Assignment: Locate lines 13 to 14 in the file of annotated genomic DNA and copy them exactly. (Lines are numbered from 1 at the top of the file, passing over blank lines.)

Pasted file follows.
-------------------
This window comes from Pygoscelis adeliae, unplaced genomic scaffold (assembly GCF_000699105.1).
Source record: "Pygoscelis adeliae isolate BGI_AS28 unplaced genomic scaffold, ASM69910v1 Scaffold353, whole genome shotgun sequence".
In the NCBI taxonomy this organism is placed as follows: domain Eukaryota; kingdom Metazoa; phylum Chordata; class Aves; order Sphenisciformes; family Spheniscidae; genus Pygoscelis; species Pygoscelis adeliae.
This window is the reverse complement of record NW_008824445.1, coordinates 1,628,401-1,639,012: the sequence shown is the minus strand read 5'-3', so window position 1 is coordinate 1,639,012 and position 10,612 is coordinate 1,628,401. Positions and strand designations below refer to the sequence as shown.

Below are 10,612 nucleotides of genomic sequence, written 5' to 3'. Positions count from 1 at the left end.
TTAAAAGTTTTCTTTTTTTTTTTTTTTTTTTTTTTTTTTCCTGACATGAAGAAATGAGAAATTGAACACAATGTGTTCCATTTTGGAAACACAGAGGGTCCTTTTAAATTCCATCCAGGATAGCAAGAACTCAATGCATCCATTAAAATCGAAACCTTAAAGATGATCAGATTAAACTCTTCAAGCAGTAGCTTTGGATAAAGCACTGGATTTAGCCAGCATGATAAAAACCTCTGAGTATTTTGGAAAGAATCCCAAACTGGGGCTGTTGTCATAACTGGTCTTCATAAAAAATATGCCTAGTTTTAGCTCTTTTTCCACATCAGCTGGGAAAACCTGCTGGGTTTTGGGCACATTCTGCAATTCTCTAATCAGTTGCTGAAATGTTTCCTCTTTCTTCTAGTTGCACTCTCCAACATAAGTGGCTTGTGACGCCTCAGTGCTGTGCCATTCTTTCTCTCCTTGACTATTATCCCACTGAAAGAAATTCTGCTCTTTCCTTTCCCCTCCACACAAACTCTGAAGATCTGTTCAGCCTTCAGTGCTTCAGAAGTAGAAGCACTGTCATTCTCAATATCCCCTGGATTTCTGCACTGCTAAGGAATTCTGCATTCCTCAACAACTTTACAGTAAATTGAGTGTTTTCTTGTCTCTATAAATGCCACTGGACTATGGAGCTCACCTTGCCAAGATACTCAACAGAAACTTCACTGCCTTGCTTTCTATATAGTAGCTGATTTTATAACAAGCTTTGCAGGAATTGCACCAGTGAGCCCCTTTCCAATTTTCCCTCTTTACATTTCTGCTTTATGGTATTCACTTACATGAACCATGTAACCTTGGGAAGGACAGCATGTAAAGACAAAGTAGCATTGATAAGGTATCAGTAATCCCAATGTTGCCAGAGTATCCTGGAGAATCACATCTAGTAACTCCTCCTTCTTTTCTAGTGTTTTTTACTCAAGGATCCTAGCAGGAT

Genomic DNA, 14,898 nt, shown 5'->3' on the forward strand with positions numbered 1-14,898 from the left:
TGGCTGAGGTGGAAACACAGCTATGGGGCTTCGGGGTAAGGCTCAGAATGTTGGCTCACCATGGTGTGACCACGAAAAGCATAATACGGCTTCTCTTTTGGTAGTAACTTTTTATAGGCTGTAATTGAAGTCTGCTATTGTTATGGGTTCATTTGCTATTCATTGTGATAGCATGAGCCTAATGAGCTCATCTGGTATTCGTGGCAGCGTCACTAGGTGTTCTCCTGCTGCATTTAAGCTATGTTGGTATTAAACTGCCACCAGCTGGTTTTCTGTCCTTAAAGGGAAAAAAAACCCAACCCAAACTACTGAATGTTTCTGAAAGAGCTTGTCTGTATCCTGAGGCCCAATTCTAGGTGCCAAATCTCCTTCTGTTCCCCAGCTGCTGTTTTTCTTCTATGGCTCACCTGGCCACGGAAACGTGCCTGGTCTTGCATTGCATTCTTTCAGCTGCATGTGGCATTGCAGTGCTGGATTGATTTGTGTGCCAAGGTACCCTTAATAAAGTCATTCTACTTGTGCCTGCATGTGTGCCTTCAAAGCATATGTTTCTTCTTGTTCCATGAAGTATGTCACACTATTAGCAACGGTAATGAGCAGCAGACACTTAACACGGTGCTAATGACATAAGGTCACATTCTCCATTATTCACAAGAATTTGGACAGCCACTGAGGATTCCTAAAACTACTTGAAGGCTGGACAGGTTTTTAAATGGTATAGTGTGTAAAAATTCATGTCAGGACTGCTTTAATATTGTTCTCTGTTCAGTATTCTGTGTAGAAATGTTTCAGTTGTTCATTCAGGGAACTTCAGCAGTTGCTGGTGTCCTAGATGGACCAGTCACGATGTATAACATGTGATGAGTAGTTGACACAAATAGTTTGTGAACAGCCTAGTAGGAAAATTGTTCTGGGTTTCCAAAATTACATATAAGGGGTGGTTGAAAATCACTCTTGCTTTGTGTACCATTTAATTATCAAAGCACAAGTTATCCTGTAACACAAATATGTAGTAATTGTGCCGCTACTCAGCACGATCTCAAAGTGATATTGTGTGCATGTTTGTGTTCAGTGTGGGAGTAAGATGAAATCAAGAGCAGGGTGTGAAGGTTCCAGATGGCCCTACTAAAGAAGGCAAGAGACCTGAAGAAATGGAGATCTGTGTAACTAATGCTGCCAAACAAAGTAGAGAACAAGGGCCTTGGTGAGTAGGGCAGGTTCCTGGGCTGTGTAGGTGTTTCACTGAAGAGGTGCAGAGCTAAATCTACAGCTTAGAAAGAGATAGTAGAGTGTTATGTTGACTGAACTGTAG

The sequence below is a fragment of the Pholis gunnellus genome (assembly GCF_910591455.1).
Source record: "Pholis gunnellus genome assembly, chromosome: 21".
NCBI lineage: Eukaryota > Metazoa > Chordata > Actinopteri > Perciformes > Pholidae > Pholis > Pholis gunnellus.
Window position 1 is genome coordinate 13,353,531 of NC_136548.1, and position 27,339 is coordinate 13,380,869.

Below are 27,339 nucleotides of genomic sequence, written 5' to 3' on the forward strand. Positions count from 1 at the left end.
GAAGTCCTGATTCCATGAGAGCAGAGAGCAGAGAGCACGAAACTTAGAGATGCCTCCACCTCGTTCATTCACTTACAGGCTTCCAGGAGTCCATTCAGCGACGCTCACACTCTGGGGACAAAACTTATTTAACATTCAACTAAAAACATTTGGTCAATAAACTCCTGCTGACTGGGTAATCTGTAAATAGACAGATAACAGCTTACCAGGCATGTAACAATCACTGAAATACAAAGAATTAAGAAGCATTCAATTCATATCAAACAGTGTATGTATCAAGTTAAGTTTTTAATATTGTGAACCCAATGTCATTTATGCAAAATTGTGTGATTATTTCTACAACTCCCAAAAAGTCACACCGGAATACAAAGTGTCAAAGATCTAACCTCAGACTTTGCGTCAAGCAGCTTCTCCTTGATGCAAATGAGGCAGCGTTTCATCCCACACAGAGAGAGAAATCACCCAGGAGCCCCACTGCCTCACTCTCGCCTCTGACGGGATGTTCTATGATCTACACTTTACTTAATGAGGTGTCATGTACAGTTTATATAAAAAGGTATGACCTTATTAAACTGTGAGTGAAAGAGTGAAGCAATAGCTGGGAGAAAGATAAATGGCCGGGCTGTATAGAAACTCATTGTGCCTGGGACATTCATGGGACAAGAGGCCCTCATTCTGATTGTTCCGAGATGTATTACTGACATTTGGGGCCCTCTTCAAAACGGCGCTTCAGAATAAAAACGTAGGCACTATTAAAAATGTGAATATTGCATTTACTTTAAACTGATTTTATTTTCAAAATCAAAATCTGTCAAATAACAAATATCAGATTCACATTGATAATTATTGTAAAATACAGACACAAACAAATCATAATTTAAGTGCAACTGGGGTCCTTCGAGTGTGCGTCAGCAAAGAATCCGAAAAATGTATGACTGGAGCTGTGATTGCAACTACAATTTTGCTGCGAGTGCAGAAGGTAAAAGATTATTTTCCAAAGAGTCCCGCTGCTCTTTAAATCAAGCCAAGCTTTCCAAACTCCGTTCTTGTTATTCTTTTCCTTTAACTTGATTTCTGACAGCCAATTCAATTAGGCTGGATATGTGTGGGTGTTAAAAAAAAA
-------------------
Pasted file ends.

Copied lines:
Below are 27,339 nucleotides of genomic sequence, written 5' to 3' on the forward strand. Positions count from 1 at the left end.
GAAGTCCTGATTCCATGAGAGCAGAGAGCAGAGAGCACGAAACTTAGAGATGCCTCCACCTCGTTCATTCACTTACAGGCTTCCAGGAGTCCATTCAGCGACGCTCACACTCTGGGGACAAAACTTATTTAACATTCAACTAAAAACATTTGGTCAATAAACTCCTGCTGACTGGGTAATCTGTAAATAGACAGATAACAGCTTACCAGGCATGTAACAATCACTGAAATACAAAGAATTAAGAAGCATTCAATTCATATCAAACAGTGTATGTATCAAGTTAAGTTTTTAATATTGTGAACCCAATGTCATTTATGCAAAATTGTGTGATTATTTCTACAACTCCCAAAAAGTCACACCGGAATACAAAGTGTCAAAGATCTAACCTCAGACTTTGCGTCAAGCAGCTTCTCCTTGATGCAAATGAGGCAGCGTTTCATCCCACACAGAGAGAGAAATCACCCAGGAGCCCCACTGCCTCACTCTCGCCTCTGACGGGATGTTCTATGATCTACACTTTACTTAATGAGGTGTCATGTACAGTTTATATAAAAAGGTATGACCTTATTAAACTGTGAGTGAAAGAGTGAAGCAATAGCTGGGAGAAAGATAAATGGCCGGGCTGTATAGAAACTCATTGTGCCTGGGACATTCATGGGACAAGAGGCCCTCATTCTGATTGTTCCGAGATGTATTACTGACATTTGGGGCCCTCTTCAAAACGGCGCTTCAGAATAAAAACGTAGGCACTATTAAAAATGTGAATATTGCATTTACTTTAAACTGATTTTATTTTCAAAATCAAAATCTGTCAAATAACAAATATCAGATTCACATTGATAATTATTGTAAAATACAGACACAAACAAATCATAATTTAAGTGCAACTGGGGTCCTTCGAGTGTGCGTCAGCAAAGAATCCGAAAAATGTATGACTGGAGCTGTGATTGCAACTACAATTTTGCTGCGAGTGCAGAAGGTAAAAGATTATTTTCCAAAGAGTCCCGCTGCTCTTTAAATCAAGCCAAGCTTTCCAAACTCCGTTCTTGTTATTCTTTTCCTTTAACTTGATTTCTGACAGCCAATTCAATTAGGCTGGATATGTGTGGGTGTTAAAAAAAAA